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Anatomy of an Instrument: The Cajon

Laura  Barnes
Anatomy of an Instrument: The Cajon

You may have noticed more bands these day sitting their drummer on a slap-able box while doing an acoustic performance, but you may not know the origins of this interesting and versatile instrument.

In the latest instalment of our Anatomy of an Instrument series, MI Pro outlines everything you need to know about the cajon.

What is a cajon?

A cajon is a percussion instrument originating from Peru. The box-shaped drum is primarily played in Afro-Peruvian music, but can be heard in jazz and folk music as well as more modern rock and funk styles.
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The cajon was developed during the periods of slavery in coastal Peru, with the instrument reaching a peak in popularity by 1850. Today, the cajon is heard extensively in Coastal Peruvian musical styles, Spanish modern Flamenco and certain styles of modern Cuban Rumba.

The modern cajon is often used to accompany a solo acoustic guitar or piano and is becoming rapidly popular in blues, pop, rock, funk, world music and jazz. The instrument is also becoming popular as an alternative to a drum kit during acoustic performances by rock/pop bands.

‘Cajon’ means ‘box’ or ‘drawer’ and features a thin layer of plywood on one side, in a similar way to the bottom of a drawer. It has thicker wood on each side and top, and typically features a sound hole in the back panel. A cajon can also come with snares to give it a less wooden sound with a buzz-like effect.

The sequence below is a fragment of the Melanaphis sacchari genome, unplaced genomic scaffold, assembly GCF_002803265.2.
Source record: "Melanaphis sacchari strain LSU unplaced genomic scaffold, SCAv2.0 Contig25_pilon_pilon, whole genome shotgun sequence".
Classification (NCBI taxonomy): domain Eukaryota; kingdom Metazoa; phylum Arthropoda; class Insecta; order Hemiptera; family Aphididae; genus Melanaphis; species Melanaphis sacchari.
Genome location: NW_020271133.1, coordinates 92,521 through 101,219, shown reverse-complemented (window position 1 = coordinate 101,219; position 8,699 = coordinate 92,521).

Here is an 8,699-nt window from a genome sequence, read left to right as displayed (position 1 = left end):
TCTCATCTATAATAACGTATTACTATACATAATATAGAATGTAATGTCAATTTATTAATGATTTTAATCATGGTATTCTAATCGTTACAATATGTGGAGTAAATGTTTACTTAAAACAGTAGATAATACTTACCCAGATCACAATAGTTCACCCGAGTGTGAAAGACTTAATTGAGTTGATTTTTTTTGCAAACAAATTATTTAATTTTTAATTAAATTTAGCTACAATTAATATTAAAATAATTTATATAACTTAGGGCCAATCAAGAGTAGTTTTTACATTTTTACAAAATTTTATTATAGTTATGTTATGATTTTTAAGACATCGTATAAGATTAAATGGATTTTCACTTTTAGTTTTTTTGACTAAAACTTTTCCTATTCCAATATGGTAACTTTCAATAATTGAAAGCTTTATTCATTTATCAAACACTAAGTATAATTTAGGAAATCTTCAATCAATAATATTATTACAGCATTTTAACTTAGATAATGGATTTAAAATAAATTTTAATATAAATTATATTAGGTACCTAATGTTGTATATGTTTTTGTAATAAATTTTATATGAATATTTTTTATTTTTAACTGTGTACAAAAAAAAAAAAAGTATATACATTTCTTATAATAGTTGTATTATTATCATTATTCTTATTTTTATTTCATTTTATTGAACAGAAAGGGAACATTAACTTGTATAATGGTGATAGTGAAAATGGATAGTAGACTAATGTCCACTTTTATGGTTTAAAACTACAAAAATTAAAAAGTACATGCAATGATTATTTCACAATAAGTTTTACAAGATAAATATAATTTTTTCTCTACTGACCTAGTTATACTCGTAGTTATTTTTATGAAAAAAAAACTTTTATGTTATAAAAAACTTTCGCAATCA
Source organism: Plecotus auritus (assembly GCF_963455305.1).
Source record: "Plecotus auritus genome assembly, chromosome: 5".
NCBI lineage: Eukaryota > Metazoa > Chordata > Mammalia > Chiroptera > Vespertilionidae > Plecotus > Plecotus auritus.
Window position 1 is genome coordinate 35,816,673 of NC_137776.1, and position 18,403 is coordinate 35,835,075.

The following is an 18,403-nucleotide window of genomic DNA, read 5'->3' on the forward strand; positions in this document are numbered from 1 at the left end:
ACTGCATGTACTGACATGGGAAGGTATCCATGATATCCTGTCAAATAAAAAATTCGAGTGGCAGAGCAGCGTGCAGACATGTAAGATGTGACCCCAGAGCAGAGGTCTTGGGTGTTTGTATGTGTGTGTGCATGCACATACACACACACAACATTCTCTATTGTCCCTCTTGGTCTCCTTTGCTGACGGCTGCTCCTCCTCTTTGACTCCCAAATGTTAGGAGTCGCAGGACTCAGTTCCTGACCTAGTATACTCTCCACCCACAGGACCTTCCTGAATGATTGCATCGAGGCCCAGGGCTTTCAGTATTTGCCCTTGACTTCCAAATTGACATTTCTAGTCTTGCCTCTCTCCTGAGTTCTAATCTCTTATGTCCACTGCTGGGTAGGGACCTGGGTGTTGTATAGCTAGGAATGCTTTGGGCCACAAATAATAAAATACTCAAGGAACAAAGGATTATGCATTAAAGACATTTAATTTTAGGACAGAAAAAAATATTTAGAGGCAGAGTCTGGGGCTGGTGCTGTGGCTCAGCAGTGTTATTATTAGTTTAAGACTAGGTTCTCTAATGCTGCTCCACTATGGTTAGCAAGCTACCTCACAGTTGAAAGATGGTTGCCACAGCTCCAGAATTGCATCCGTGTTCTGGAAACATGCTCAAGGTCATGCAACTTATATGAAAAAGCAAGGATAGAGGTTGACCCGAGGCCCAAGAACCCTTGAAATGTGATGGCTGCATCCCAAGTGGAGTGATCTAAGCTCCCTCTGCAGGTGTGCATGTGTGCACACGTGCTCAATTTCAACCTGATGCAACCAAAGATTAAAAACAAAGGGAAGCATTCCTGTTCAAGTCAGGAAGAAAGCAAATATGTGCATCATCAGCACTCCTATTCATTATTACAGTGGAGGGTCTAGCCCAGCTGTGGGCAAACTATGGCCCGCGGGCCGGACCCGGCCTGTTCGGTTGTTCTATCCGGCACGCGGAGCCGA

A typical cajon measures around 18-inches tall and 1 sq ft.

How do you play it and what does it sound like?

A cajon player sits on top of the instrument and strikes the front-facing board with the palm of their hands and fingers. Hitting the middle of the board creates a deeper, bass sound, and tapping higher up the front board with your fingers to create higher-toned hits. Typically, these different sounds will be combined to create drum-like patters, with deeper notes acting as the bass drum, and higher notes acting as snare and tom accents.

Players can also use their foot to shift the pitch of the cajon to create more complex arrangements.

While typically struck with the player’s hands, the cajon can also be used with plastic and metal brushes. Some drummers also attach a pedal to a cajon and use it as a replacement for their bass drum in a full drum kit setup.

Here are some of our favourite cajon videos:



Why should I stock them?

The cajon is small and compact, with models at a wide variety of price points, meaning you could choose to target beginner and hobbyist percussionists with an entry level instrument, or add some of the higher-end cajons to your percussive offering to appeal to sessions musicians and touring bands of various styles. With a large pool of brands making cajons and the increased popularity of usage within modern music, anyone thinking about stocking percussion instruments should add the cajon to the list.


Who makes them?

Here are some notable cajon brands:

Gear4music
Gon Bops
J.Leiva
Latin Percussion
Meinl
Pearl
Rauch
Roland
Schlagwerk
Sela

Check out all of our previous Anatomy of an Instrument features here.

Tags: percussion , Cajon , Anatomy of an Instrument

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